Slow Hunting? Have a Backup Plan...Then Go Fishing

Everyone knows how important it can be to have backup plans if hunting is slow. Sometimes even the backup plans don't work out (or even the backup to the backup). This seems to be one of those years for us here in Alaska. For the majority of hunters baiting spring bears here in the interior, it's been an oddly slow year. Although I could have shot bears nearly every night I've sat, the right bears just haven't cooperated yet.

After our normally good spots have proven more or less a bust, we branched out and put a new bait in an area we expected to be just slammed with bears. Nick, Riley, and I headed out this weekend with high expectations, but were left disappointed when it hadn’t been touched.

Although our backup for the backup plan wasn’t as much fun as hunting bears, we had thrown a couple fishing rods in the boat and decided to spend the evening trying several sloughs and creeks on the Yukon River for pike. The disappointment about the bears quickly gave way once we started pulling 3-foot pike into the boat.

We spent a few hours drifting lazily down these sloughs in the dead calm night, throwing spoons to the pike piled up along the banks waiting for the next fish to pass by. It still mesmerizes me how fast they can strike. Probably three quarters of the fish I caught hit the spoon the instant it hit the water. We pulled around 30 pike in the boat, most of them between 30 and 36 inches. They weren’t huge, but they weren’t tiny. All in all it was a good night. The funniest moment of the trip, as if to add insult to injury, and completely cliché, was of the one that got away. One cast, I dropped the spoon right at the edge of the water and on the first crank of the reel, had another one. He didn’t fight much until we saw him and he saw the boat, then the drag started screaming.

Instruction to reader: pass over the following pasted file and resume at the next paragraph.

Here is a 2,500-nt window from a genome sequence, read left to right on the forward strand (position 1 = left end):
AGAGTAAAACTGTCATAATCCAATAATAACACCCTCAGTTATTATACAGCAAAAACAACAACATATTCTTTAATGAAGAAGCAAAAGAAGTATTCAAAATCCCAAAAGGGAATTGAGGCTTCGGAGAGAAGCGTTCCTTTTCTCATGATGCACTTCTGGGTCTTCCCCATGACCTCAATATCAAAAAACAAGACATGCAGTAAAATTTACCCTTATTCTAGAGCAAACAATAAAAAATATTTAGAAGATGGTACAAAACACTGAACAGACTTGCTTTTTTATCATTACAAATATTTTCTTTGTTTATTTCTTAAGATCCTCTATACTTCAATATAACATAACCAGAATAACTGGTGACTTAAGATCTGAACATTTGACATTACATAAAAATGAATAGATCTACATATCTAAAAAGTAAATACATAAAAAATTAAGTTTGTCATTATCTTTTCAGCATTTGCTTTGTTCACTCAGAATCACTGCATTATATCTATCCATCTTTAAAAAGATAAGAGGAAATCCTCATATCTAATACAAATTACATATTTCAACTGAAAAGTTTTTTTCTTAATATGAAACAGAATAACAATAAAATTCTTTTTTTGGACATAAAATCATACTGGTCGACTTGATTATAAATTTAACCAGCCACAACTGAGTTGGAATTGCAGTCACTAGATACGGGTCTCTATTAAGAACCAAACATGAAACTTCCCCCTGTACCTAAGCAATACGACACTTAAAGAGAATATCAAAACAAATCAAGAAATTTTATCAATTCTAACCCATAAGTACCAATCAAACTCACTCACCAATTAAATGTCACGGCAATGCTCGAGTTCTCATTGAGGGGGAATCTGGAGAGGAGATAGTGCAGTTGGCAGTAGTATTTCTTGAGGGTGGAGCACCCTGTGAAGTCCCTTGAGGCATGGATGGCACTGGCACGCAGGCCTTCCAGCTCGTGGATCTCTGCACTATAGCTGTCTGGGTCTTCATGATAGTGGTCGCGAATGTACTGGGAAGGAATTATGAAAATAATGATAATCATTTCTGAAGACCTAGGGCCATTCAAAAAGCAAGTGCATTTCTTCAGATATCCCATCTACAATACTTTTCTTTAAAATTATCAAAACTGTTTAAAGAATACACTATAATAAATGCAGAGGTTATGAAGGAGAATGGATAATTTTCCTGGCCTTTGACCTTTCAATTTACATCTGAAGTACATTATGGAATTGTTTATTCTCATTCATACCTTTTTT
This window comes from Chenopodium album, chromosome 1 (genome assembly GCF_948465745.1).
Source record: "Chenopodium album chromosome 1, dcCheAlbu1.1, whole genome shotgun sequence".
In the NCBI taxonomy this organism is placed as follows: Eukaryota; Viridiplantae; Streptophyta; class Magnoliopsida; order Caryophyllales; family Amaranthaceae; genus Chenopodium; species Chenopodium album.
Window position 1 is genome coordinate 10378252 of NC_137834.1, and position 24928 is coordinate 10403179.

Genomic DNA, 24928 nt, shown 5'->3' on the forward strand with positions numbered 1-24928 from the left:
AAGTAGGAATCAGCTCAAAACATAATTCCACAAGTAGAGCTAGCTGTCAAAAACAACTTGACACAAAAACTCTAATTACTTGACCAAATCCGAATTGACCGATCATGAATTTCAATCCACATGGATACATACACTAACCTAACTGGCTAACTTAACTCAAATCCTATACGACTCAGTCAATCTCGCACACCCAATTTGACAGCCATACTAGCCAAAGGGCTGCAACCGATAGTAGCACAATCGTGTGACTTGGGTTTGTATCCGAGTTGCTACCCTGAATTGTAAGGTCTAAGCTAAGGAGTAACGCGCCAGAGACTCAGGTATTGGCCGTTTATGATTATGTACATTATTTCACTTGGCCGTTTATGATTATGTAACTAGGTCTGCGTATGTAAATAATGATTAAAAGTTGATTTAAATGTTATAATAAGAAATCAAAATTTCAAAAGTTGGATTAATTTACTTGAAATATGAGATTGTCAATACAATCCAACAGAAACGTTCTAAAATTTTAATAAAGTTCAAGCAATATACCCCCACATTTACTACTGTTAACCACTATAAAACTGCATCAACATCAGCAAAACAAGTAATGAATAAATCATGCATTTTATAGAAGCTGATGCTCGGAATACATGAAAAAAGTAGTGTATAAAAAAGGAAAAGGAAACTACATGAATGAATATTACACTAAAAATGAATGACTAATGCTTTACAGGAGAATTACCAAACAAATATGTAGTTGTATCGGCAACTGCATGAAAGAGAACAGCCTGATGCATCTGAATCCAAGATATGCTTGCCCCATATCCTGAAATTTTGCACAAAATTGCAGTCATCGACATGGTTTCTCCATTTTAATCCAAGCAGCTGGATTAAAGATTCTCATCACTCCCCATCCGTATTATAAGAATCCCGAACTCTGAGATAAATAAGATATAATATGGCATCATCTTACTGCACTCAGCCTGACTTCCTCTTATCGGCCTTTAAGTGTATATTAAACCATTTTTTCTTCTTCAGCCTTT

After he was “wore out,” I could see that he was hooked very well through the top of the mouth, and also could see that he was probably the biggest pike I’d ever had on. He dwarfed the 34-inchers we'd been catching, and we figured he was around 45 inches. Not having brought a landing net, and not wanting to kill the fish, we were left with a chore of getting him in the boat. Not really thinking about it much, I told Nick to just grab the spoon and yank him in the boat. When he did, the hook pulled right through his lip, and I did my best not to dive in the river after him. All we could do was laugh about it.

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It’s never a good hunting story when it ends up being about fishing, but the lesson I am learning this year is to stay focused and be persistent. If you have other opportunities or even just things to do if the hunting is slow, it will help keep you from throwing in the towel altogether. Although the season is now short, and many have given up, it’s not over till it’s over. You can’t fill your tag with a big animal if you fill it with a little one, and sometimes that means you go empty handed. But there's almost always a silver lining, and things could always be worse than having beautiful weather, a boat that is running great, and a night full of pulling in pike on the Yukon.